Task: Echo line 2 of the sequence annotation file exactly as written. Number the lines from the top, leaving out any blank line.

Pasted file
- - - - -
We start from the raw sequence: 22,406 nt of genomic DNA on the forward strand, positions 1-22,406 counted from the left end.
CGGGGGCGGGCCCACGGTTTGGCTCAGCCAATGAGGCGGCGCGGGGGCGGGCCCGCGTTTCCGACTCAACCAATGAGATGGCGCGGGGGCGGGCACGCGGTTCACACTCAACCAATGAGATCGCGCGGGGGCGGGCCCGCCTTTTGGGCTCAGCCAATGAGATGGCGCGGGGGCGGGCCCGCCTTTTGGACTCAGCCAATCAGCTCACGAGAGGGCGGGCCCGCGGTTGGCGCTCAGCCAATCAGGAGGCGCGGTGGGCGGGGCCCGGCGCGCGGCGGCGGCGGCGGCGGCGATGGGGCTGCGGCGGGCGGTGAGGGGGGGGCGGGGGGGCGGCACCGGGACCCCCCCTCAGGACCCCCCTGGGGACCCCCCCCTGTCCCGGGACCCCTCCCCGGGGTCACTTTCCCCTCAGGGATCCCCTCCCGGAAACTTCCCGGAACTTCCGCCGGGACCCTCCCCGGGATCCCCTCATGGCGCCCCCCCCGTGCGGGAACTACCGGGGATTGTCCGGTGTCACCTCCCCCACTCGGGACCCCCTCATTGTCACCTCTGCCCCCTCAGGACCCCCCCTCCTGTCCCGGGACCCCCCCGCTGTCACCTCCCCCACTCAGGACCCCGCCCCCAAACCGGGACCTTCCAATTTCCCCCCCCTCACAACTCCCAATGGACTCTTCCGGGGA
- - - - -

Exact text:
CGGGGGCGGGCCCACGGTTTGGCTCAGCCAATGAGGCGGCGCGGGGGCGGGCCCGCGTTTCCGACTCAACCAATGAGATGGCGCGGGGGCGGGCACGCGGTTCACACTCAACCAATGAGATCGCGCGGGGGCGGGCCCGCCTTTTGGGCTCAGCCAATGAGATGGCGCGGGGGCGGGCCCGCCTTTTGGACTCAGCCAATCAGCTCACGAGAGGGCGGGCCCGCGGTTGGCGCTCAGCCAATCAGGAGGCGCGGTGGGCGGGGCCCGGCGCGCGGCGGCGGCGGCGGCGGCGATGGGGCTGCGGCGGGCGGTGAGGGGGGGGCGGGGGGGCGGCACCGGGACCCCCCCTCAGGACCCCCCTGGGGACCCCCCCCTGTCCCGGGACCCCTCCCCGGGGTCACTTTCCCCTCAGGGATCCCCTCCCGGAAACTTCCCGGAACTTCCGCCGGGACCCTCCCCGGGATCCCCTCATGGCGCCCCCCCCGTGCGGGAACTACCGGGGATTGTCCGGTGTCACCTCCCCCACTCGGGACCCCCTCATTGTCACCTCTGCCCCCTCAGGACCCCCCCTCCTGTCCCGGGACCCCCCCGCTGTCACCTCCCCCACTCAGGACCCCGCCCCCAAACCGGGACCTTCCAATTTCCCCCCCCTCACAACTCCCAATGGACTCTTCCGGGGA